|August 1, 2013 · Volume 12, Issue 15|
|A twice monthly e-news product with information about workplace safety and health.|
Today, the President signed an Executive Order to improve the safety and security of chemical facilities and reduce the risks of hazardous chemicals to workers and communities. Incidents such as the devastating explosion at a fertilizer plant in West, Texas in April are tragic reminders that the handling and storage of chemicals present serious risks that must be addressed. The Executive Order directs Federal agencies to work with stakeholders to improve chemical safety and security through agency programs, private sector initiatives, Federal guidance, standards, and regulations. Read the executive order.
Thomas E. Perez, nominated by President Obama as the nation's 26th Secretary of Labor, was sworn in July 23. Previously assistant attorney general for civil rights at the U.S. Department of Justice and secretary of Maryland's Department of Labor, Licensing and Regulation, Perez brings to the U.S. Department of Labor a commitment to ensure workers' rights to safe and healthful workplaces, fair wages, more opportunity for people with disabilities to contribute productively to the workforce, more opportunity for people to work with the full protection of whistleblower and anti-discrimination laws, and more opportunity to retire with dignity. Visit his Meet the Secretary of Labor Web page.
OSHA and NIOSH issued a hazard alert to encourage employers that use 1-bromopropane to take OSHA and NIOSH have issued a hazard alert to urge employers that use 1-bromopropane to take appropriate steps to protect workers from exposure. Exposure to 1-BP has been associated with damage to the nervous system among workers, and it has been shown to cause reproductive harm in animal studies. The chemical is used in degreasing operations, furniture manufacturing, and dry cleaning. The hazard alert is issued in response to information on the increased use of 1-BP as a substitute for other solvents as well as recent reports of overexposure in furniture manufacturing. For more information, read the news release or hazard alert (PDF*). See NIOSH's 1- Bromopropane blog for more information on the solvent.
As temperatures continue to soar across the nation, OSHA and the National Weather Service are reminding employers to make sure workers are safe and get enough “Water. Rest. Shade.” On July 18, NWS tweeted that more than 106 million people were under a heat advisory and over 34 million were under an excessive heat warning.
Visit OSHA's Heat Illness Prevention Web page for free resources including educational and training materials on protecting workers from excessive heat hazards, and OSHA's free Heat Safety Tool smartphone app.
Coit Services of Ohio has been ordered to reinstate a worker wrongfully terminated for reporting breaches of lead abatement protocol during home renovation work in Shaker Heights. The restoration and cleaning company must repay more than $161,000 in back wages, damages and fees for violating the Clean Air Act and Toxic Substances Control Act. See the news release for more information. OSHA also ordered Marlborough, Mass.-based Brillo Motor Transportation Inc. to reinstate and pay a worker more than $131,000 after the agency determined he was wrongfully terminated when he refused to drive more than the allowable hours mandated by federal regulations. Read the news release on how the company violated the Surface Transportation Assistance Act.
In a third case, OSHA ordered Metropolitan Aviation LLC to reinstate and pay a pilot more than $215,000 in back wages and damages after firing him for reporting an emergency landing. The air carrier violated the Wendell H. Ford Aviation Investment and Reform Act for the 21st Century. Read the news release for more details on this case and for information on the more than 20 whistleblower statutes under OSHA jurisdiction.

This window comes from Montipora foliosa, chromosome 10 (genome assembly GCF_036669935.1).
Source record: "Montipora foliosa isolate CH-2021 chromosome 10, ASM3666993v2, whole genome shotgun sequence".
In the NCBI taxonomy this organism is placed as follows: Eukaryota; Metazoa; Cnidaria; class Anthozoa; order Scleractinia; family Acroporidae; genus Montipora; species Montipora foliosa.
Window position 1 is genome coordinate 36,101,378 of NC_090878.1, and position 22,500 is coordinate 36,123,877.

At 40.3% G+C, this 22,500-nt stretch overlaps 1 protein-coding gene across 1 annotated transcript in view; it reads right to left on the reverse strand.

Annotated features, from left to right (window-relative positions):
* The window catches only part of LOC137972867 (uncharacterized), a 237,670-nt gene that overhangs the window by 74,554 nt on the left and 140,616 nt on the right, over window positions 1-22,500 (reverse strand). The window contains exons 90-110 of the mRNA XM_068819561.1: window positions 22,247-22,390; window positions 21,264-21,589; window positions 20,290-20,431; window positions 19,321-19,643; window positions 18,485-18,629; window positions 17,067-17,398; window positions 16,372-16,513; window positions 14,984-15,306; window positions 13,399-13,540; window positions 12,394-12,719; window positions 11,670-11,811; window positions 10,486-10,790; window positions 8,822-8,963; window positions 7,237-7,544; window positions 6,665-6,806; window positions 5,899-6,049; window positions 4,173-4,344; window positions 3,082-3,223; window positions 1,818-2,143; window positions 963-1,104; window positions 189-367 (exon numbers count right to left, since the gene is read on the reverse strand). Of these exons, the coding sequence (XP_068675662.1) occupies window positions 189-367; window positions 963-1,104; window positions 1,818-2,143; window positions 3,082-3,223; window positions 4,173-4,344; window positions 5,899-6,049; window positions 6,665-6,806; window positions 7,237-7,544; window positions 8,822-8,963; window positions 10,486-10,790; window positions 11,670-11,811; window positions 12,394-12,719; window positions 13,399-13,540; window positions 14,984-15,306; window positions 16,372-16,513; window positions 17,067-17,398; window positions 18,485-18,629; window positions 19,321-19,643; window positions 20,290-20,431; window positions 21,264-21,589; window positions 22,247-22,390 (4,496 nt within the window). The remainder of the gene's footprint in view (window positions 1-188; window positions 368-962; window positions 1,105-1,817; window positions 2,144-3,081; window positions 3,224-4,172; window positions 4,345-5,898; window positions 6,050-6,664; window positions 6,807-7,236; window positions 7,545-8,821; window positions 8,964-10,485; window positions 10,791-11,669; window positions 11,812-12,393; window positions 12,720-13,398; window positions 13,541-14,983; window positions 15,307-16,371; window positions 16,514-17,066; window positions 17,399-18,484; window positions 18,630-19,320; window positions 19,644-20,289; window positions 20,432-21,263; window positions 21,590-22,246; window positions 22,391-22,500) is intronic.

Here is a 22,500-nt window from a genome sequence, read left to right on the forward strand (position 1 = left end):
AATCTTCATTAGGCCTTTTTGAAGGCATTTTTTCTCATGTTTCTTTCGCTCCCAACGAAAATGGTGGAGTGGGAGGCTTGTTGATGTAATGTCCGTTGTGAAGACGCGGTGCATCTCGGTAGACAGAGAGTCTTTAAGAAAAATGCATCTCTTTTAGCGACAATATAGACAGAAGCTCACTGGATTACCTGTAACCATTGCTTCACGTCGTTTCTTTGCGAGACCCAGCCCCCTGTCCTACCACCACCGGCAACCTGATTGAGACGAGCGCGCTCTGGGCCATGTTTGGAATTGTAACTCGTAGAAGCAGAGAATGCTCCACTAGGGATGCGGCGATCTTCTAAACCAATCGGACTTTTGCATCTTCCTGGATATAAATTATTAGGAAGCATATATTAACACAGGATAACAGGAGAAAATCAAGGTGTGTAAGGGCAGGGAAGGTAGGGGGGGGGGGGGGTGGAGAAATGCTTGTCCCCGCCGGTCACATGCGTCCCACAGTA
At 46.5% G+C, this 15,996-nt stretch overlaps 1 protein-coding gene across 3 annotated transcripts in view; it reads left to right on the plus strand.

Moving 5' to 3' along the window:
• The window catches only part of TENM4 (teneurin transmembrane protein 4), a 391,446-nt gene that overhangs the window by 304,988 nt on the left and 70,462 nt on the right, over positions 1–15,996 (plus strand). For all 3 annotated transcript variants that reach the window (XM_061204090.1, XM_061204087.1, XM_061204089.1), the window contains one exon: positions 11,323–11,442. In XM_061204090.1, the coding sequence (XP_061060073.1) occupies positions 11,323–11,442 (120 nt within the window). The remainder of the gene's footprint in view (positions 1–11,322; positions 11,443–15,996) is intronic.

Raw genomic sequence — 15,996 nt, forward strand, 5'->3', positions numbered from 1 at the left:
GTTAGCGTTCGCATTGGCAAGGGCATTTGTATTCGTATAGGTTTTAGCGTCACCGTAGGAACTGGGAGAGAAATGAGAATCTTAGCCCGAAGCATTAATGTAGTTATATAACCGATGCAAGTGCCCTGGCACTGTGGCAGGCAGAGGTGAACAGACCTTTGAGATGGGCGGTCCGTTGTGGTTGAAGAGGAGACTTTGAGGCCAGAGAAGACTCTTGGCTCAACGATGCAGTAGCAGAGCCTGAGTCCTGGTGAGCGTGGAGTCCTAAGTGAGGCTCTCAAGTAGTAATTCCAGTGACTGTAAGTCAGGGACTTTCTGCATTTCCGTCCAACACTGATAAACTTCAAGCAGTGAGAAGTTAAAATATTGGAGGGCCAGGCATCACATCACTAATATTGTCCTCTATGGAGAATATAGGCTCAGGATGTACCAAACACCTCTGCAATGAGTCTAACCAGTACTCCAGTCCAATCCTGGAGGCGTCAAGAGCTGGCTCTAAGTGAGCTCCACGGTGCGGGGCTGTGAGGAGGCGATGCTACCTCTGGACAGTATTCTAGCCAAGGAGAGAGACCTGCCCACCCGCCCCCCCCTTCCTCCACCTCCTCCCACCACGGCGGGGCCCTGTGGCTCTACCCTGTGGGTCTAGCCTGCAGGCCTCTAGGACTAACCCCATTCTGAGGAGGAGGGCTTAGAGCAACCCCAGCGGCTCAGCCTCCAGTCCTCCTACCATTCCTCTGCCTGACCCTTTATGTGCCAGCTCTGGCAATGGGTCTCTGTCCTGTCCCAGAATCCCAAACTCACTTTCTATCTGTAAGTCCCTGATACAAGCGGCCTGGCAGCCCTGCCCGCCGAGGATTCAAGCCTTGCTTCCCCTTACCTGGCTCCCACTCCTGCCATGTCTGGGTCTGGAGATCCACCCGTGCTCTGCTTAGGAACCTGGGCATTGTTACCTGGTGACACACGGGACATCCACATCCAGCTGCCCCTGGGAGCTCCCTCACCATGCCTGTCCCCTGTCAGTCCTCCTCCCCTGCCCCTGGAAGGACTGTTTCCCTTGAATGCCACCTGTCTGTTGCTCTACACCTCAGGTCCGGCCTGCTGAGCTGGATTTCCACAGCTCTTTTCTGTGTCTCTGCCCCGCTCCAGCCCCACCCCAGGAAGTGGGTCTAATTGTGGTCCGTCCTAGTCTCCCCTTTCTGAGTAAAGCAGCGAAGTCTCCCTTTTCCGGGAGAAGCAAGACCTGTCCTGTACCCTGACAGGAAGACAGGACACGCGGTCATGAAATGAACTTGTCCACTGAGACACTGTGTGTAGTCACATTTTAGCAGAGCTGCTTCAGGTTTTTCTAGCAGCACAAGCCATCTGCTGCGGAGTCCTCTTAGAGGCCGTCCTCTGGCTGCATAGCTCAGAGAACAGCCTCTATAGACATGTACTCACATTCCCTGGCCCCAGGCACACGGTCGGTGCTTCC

Echo Lake Foods Inc. has been cited by OSHA for 27 safety violations carrying fines of $150,000. Multiple violations of OSHA's process safety management standards for facilities that use highly hazardous chemicals were found at the company's Burlington and Franksville frozen food production plants. OSHA's inspection resulted from complaints received alleging hazards with the ammonia refrigeration systems at those facilities. Read the press release for details about the violations.
OSHA has cited The Western Sugar Cooperative with 17 violations of safety and health standards following a January inspection under the agency's National Emphasis Program for Site-Specific Targeting. The Billings, Mont., sugar producer faces proposed fines of $193,300 for violations including excessive accumulations of combustible coal dust, unguarded elevated platforms, lack of signs on permit spaces and unguarded horizontal shafting. Read the press release for more details and a complete list of citations.
OSHA has cited Pilgrim's Pride Corp. with 11 safety violations for exposing workers to anhydrous ammonia in the refrigeration system. Following a January inspection initiated under OSHA's national emphasis program on Process Safety Management Covered Chemical Facilities, the company was cited for failing to document that the emergency shutdown system for the engine room was designed to ensure that the mechanical ventilation system was activated by an ammonia leak. Other violations included failing to ensure the adequate frequency of self-inspections and tests of ammonia refrigeration equipment and vessels, and failing to provide process hazard analysis, operating procedures, testing procedures and management of change procedures. Proposed fines totaled $170,000. Read the news release for a complete list of citations.
A new OSHA Fall Prevention Training Guide with "tool box talks" is now available at www.osha.gov/stopfalls/trainingresources.html to educate workers on how to stay safe while working on roofs, scaffolding and ladders. A fall prevention safety stand-down is set for August 6 at workplaces all across the Southeastern states, where OSHA will partner with trade, business and civic groups from Kentucky to Florida to provide workers focused training on how to plan ahead and use the right safety equipment. OSHA's latest blog describes how the Agency has adapted fall prevention and other safety and health information to new digital technology and to meet the needs of America's multilingual workforce. To register for the Southeast fall prevention safety stand-down, read the news release, or contact Tom Bosley at 678-237-0400. To more information on the Florida stand-down, read the news release.